Twenty-three years ago this week, President George H.W. Bush signed the Americans with Disabilities Act (ADA), landmark legislation that guaranteed equal opportunity for people with disabilities in public accommodations, commercial facilities, employment, transportation, state and local government services, and telecommunications.
On July 26, 1990, as the president put his pen to the bill sponsored by Democratic Sen. Tom Harkin of Iowa—whose brother was deaf—Bush declared it “the most important civil rights legislation in the last century.”
The ADA defines a covered disability as “a physical or mental impairment that substantially limits a major life activity”—a definition that has weathered many challenges. In 2008 President George W. Bush signed the ADA Amendments Act, which gave workers with disabilities broader protections by adding the following to the list of “major life activities”: “caring for oneself, performing manual tasks, seeing, hearing, eating, sleeping, walking, standing, lifting, bending, speaking, breathing, learning, reading, concentrating, thinking, communicating, and working.” The act overturned a 1999 U.S. Supreme Court ruling that held that a person was not disabled if an impairment could be corrected by mitigating measures, and stated that impairment must be determined without considering such measures.
When the law was first signed, it affected 43 million Americans; today it applies to 56.7 million people with disabilities living in the United States, according to the U.S. Census Bureau. That’s nearly 1 in 5—or 19 percent—of the civilian non-institutionalized population. Their disabilities affect their sight, hearing, speech, mobility, learning and mental health. Their disabilities have names such as Alzheimer’s, dementia, autism, cerebral palsy, dyslexia and depression.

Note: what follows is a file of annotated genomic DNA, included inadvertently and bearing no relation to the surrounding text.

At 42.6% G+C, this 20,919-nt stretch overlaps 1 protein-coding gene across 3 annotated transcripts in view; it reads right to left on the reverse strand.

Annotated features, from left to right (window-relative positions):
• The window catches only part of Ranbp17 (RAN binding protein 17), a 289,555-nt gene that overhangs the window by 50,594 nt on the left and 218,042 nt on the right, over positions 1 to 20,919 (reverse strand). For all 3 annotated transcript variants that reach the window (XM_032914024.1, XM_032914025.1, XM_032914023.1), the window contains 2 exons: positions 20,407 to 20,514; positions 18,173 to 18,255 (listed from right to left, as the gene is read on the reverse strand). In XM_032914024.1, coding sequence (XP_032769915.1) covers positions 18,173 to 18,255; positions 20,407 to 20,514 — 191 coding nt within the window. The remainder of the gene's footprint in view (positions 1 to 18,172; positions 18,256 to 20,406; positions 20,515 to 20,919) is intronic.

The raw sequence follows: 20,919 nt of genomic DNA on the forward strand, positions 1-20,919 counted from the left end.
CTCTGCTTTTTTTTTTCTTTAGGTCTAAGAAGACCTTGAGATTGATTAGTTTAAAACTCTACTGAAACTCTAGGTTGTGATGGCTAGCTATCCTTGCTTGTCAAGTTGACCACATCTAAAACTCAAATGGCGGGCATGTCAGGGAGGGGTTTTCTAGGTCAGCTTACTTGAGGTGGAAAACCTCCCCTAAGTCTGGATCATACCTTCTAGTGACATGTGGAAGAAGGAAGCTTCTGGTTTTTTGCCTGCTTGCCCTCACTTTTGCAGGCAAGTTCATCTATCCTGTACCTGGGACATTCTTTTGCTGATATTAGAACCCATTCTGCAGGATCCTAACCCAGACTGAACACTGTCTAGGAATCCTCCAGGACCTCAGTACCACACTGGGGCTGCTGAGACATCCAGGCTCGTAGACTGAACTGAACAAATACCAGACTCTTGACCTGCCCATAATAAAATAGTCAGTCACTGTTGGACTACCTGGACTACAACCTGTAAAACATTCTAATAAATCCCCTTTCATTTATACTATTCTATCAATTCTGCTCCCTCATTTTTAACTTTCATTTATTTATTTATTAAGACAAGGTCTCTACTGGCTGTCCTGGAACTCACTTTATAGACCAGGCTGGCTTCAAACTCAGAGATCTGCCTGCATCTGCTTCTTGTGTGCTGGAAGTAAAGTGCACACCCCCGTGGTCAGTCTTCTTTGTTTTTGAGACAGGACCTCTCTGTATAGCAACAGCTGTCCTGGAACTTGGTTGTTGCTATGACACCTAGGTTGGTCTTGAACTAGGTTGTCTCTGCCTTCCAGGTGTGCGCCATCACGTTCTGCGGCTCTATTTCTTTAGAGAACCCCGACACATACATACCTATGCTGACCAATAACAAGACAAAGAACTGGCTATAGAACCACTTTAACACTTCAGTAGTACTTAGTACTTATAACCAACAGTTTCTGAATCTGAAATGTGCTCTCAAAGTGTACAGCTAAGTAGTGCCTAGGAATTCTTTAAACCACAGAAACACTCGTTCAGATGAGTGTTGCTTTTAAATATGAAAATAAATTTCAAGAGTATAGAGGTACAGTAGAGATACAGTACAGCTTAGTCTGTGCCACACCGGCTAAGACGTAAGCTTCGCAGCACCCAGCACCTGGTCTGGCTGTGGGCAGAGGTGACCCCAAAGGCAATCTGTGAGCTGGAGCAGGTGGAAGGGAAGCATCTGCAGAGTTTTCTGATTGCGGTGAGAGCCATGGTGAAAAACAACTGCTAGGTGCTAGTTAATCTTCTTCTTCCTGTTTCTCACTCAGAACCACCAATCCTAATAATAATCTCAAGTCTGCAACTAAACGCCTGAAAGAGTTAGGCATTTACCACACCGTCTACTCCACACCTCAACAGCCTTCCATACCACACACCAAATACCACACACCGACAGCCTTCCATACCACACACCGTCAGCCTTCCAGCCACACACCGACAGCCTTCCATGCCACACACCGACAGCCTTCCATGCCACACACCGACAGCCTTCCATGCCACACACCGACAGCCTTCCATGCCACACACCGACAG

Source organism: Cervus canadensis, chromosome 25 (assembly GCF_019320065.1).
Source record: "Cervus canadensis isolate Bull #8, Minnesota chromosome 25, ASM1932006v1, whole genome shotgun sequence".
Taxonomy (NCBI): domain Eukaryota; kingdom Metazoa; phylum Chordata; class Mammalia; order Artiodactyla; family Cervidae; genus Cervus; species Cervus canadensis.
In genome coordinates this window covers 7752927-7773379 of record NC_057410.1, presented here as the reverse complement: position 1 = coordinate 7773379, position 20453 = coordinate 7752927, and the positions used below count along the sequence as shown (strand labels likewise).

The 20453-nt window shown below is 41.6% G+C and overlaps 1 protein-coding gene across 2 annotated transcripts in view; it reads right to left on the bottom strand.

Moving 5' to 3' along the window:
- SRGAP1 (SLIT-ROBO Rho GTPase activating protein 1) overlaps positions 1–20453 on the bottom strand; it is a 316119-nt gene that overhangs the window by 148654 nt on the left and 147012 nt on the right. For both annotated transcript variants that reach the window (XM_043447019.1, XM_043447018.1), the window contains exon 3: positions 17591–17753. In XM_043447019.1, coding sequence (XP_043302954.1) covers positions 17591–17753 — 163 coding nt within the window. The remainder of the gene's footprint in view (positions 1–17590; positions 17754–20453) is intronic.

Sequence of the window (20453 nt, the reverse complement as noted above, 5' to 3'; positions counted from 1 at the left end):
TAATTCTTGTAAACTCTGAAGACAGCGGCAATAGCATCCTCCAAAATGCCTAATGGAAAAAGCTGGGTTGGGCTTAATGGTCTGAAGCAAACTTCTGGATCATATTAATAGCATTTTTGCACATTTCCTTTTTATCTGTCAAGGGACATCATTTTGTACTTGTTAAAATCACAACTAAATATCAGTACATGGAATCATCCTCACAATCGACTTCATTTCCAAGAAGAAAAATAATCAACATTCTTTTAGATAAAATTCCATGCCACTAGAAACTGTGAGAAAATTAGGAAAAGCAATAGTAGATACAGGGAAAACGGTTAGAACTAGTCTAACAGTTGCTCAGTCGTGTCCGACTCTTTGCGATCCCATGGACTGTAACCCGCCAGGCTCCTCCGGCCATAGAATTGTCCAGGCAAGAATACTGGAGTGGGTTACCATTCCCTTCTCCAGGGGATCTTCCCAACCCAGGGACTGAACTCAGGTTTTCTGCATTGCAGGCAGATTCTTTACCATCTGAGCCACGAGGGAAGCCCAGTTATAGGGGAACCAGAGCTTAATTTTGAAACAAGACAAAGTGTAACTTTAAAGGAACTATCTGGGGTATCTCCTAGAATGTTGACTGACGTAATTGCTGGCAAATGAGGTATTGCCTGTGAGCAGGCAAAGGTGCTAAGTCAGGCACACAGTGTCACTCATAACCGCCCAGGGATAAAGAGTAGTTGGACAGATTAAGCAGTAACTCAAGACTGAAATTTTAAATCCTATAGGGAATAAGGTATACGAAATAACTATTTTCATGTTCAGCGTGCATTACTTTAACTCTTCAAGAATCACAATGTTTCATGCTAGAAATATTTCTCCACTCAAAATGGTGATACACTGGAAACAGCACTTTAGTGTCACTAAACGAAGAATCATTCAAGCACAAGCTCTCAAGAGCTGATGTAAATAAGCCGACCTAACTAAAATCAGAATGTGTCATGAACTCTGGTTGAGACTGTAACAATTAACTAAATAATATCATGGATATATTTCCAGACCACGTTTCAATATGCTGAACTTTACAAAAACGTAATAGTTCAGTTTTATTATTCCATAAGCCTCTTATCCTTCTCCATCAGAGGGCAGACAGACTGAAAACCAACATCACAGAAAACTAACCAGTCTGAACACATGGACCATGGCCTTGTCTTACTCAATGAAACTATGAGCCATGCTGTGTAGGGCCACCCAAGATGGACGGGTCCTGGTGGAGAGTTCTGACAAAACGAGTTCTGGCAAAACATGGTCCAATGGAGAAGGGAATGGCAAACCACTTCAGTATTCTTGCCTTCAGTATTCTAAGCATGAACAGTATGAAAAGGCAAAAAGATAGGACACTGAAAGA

Below are some key Census Bureau statistics about Americans with disabilities:
--The state with the highest disability rate: West Virginia. Nineteen percent of the civilian non-institutionalized population in the state has disabilities.
--The state with the lowest disability rate: Utah, with 9 percent.
--The number of those ages 18 to 64 with disabilities who have jobs: 1 in 3.
--The most common jobs for people with disabilities: janitorial work and dishwashing.
--The median annual income for people with disabilities: $19,735.
--The median annual income for people without disabilities: $30,285.
--The number of civilian workers with disabilities who have jobs in sales: about 1 in 10.
--The number of people with disabilities earning $100,000 or more a year: 323,000, or 4 percent of all employed people with disabilities.
--The percentage of people without disabilities earning $100,000 or more a year: 8 percent.
--The number of people with disabilities who lack health insurance: 1 in 10.
--The percentage of women with disabilities: 20 percent.
--The percentage of men with disabilities: 17 percent.
--The number of people 15 and older with a hearing impairment: 7.6 million.
--The number of people 15 and older with a vision impairment: 8.1 million.
--The number of people 15 and older who have difficulty walking or climbing stairs: 30.6 million.
--The number of people 15 and older who use a wheelchair: 3.6 million.
--The number of people 15 and older with Alzheimer’s, senility or dementia: 2.4 million.
Dana Wilkie is an online editor/manager for SHRM.
SHRM’s Role in ADA Recalled 20 Years Later, July 2010, SHRM Online.